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Navy on notice over reef damage


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POSTED: Thursday, April 02, 2009

The state has given the Navy a month to decide whether it will work to stabilize ongoing damage to the reef, coral and other natural resources caused by the grounding of the $1 billion warship USS Port Royal near the Honolulu Airport last month.;

In a four-page letter to Vice Adm. Bruce MacDonald, Navy judge advocate general in Washington, D.C., Laura Thielen, chairwoman of the state Board of Land and Natural Resources, said the state has not yet tallied the costs of the emergency mitigation for the immediate damaged caused by the 9,600-ton warship, the value of the coral damaged and attempts to free the Pearl Harbor-based warship.

However, the state wants the Navy to minimize the damage caused by the warship without waiting for the state's final assessment on the entire recovery and restoration costs.

Thielen warned that costs will increase substantially unless the Navy acts to immediately mitigate the primary damage impacts by assisting in the recovery of injured coral; preventing further secondary damage by removing or stabilizing significant amounts of damaged coral rubble prior to the arrival of large south summer swells; and protecting loose live coral to prevent further damage to public trust resources, in coordination with the state and in compliance with emergency permitting requirements.

Mark Matsunaga, Navy spokesman, said, “;The Navy has been working on a proposal to mediate the damage caused by the grounding of USS Port Royal in coordination with the state of Hawaii.”;

He said the Navy was to meet with the state today to discuss the findings of its investigation and “;proposed courses of action.”;

That information still has not been made public. Nor has the Navy released any information on the fate of the Port Royal's skipper, Capt. John Carroll, or any of the sailors or officers who were standing watch just after dusk on Feb. 5, when the grounding occurred.

The 567-foot-long Port Royal ran aground the reef in water about 14 to 22 feet deep. After several unsuccessful attempts, the guided-missile cruiser was removed on Feb. 9.

The state Health Department already has said the Navy will not be fined over the ship's dumping 7,000 gallons of waste water while it was stuck for nearly four days on a reef a half-mile south of Honolulu Airport.


;[Preview]    Price Unknown For Environmental Damages From Port Royal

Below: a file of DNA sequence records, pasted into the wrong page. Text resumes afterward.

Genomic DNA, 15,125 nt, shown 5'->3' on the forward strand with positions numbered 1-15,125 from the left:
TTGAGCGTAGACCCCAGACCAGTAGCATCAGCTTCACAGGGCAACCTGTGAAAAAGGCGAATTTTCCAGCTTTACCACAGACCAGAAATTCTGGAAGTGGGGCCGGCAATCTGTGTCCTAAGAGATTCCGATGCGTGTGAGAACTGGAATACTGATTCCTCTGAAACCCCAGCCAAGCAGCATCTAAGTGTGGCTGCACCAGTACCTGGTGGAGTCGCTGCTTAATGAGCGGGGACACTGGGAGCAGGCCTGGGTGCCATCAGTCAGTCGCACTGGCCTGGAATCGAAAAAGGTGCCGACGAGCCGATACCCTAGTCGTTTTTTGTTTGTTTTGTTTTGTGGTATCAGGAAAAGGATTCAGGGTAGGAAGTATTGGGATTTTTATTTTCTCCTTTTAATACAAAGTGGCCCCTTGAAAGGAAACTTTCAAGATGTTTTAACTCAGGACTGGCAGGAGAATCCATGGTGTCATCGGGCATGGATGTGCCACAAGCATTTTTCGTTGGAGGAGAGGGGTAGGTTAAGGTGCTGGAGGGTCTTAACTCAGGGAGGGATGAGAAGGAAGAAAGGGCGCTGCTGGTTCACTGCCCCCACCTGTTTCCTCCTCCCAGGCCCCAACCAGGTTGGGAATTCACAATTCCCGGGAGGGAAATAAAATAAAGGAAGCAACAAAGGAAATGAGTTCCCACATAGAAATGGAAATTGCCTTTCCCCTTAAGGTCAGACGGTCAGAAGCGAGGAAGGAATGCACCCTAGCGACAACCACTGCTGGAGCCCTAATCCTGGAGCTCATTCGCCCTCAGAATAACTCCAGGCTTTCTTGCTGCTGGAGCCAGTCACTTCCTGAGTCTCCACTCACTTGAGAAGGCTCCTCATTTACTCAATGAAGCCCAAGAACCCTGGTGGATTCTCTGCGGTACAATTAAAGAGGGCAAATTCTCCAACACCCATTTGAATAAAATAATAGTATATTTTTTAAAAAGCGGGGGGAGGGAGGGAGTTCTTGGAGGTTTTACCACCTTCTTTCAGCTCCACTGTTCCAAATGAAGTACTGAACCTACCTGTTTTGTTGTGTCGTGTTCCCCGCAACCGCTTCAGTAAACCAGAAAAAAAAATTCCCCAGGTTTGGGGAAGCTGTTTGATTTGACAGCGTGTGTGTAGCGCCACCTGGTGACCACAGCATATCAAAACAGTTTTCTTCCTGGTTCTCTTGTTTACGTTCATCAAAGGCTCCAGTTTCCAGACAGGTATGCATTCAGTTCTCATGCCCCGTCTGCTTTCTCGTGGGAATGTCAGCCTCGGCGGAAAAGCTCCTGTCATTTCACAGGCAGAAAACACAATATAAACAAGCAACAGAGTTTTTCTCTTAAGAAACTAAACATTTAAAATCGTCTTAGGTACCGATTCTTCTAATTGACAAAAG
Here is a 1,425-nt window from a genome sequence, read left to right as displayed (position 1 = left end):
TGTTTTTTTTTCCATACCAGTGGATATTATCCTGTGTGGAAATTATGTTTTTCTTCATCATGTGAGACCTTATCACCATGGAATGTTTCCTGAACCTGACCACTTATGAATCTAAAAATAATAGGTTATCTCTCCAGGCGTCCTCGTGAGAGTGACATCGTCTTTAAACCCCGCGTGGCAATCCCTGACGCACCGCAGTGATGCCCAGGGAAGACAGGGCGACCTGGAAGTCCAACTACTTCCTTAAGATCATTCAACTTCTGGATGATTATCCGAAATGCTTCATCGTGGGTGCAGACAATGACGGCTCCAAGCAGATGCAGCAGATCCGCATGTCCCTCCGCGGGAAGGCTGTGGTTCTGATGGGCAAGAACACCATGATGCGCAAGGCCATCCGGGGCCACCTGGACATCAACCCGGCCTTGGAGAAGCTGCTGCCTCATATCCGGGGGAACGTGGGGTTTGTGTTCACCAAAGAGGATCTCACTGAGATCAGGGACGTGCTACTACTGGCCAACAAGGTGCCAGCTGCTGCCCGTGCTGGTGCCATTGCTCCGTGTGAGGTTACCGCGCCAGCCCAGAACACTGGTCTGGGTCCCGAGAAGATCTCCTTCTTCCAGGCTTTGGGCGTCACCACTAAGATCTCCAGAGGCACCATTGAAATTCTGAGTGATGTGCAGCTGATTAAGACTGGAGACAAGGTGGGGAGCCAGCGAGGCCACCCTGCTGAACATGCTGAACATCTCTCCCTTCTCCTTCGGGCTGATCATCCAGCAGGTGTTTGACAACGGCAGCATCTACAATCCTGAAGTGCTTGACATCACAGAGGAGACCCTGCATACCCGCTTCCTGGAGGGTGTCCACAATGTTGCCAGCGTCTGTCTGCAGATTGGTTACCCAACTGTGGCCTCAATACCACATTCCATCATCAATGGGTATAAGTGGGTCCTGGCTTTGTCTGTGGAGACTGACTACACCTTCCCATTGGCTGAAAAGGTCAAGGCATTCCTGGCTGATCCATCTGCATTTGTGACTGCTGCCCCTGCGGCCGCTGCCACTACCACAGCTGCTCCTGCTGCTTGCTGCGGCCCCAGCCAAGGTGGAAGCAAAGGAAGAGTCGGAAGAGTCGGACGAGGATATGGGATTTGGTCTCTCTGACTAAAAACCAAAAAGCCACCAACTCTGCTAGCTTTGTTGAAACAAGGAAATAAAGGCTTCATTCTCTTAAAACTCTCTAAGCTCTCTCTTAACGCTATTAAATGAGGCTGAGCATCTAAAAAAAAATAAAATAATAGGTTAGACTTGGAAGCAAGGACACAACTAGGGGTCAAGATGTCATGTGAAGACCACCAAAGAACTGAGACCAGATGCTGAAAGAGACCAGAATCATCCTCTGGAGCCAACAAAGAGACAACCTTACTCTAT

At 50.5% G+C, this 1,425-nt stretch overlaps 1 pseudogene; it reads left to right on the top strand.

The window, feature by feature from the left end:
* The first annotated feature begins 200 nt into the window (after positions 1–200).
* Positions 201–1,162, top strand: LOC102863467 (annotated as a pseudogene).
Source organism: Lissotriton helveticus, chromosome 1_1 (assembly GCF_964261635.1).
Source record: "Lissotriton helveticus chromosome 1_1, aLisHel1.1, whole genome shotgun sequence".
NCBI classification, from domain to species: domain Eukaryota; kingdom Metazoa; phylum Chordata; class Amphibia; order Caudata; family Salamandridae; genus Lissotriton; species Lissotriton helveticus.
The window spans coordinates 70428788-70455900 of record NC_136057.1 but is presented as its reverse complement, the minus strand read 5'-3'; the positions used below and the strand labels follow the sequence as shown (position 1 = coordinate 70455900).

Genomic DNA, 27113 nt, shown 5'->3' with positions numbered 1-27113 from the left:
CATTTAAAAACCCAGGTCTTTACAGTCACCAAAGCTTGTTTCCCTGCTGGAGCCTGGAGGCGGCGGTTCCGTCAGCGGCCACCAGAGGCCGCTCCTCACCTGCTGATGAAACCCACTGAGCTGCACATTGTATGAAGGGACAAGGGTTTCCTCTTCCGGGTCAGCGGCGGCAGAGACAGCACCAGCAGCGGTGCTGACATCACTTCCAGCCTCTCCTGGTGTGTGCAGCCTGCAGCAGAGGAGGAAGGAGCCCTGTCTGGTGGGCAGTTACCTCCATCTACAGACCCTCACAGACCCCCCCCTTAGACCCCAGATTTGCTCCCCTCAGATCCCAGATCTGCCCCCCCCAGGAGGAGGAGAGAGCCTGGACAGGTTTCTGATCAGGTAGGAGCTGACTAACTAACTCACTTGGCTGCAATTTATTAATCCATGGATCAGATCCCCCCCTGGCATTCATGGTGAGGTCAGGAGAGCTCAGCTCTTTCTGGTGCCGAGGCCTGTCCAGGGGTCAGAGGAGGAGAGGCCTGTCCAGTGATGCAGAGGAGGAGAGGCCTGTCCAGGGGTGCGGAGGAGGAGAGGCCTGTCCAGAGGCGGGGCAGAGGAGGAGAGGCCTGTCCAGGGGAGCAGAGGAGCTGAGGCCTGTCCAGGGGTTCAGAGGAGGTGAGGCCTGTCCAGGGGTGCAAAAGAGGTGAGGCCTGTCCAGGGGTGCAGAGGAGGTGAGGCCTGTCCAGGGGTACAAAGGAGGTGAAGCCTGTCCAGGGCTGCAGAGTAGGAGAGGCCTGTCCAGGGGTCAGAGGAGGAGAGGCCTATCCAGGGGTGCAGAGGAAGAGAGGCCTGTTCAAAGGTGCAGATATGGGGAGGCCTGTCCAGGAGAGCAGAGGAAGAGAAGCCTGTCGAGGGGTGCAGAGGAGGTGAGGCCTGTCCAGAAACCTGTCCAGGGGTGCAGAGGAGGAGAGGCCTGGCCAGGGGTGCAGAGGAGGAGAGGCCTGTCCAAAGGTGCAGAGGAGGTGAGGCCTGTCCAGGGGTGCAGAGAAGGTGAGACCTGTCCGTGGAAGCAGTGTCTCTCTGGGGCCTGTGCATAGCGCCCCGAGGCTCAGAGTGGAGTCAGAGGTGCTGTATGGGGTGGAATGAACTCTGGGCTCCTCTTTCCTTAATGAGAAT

;[Preview]
 

Repairs to the navy ship are expected to cost taxpayers around $40 million and the state is worried that habitats for Hawaiian animals were damaged.

[Watch]

 

Laurence Lau, deputy director for environmental health administration, said that under the federal Clean Water Act, the state has “;no jurisdiction over a Navy warship.”;

However, Thielen said the Navy will have to pay to mitigate the algae bloom effects caused by the waste-water spill as well as biological and possible ecological problems caused by the paint scraped off the Port Royal's hull. The state is waiting for the results of a toxicity study.

Thielen in her letter said the state wants immediate assistance to minimize “;the amount of primary damage resulting from the grounding incident and to prevent potentially devastating secondary damage that could be aggravated by the upcoming summer swell.”;

Thielen added that at a March 5 meeting of Navy, Justice Department, Fish and Wildlife Service and National Oceanic and Atmospheric Administration officials, state officials gave the Navy 15 CDs of dive photos, a CD of measurements of the main coral scar and other related documents.

Thielen said the primary damage area covers about six to 10 acres, and the “;main injury scar”; to the reef covers about 9,600 square feet. Federal and state officials have found “;extensive”; damage to the reef, live coral and rocks in the area. Some of the damage was caused by the anchor chains dropped from the cruiser, tow boat cables and possible grounding of tugboats.

The incident also may have damaged the habitat of green sea turtles, Thielen added.

“;The reef that was injured is an ancient one, full of coral colonies, some of which took hundreds of years to reach their present size. A complex reef structure such as the one that was present prior to this injury forms numerous and intricate houses for the myriad of fish, invertebrates and sea turtles that use this reef for shelter and food resources,”; she said.

Further damage could be caused in a larger surrounding area, Thielen added, by the coral rubble moved about by currents and waves.

The Port Royal has been dry-docked at the Pearl Harbor Naval Shipyard since Feb. 19 and faces at least $40 million in repairs to its hull, sonar dome and propeller blades.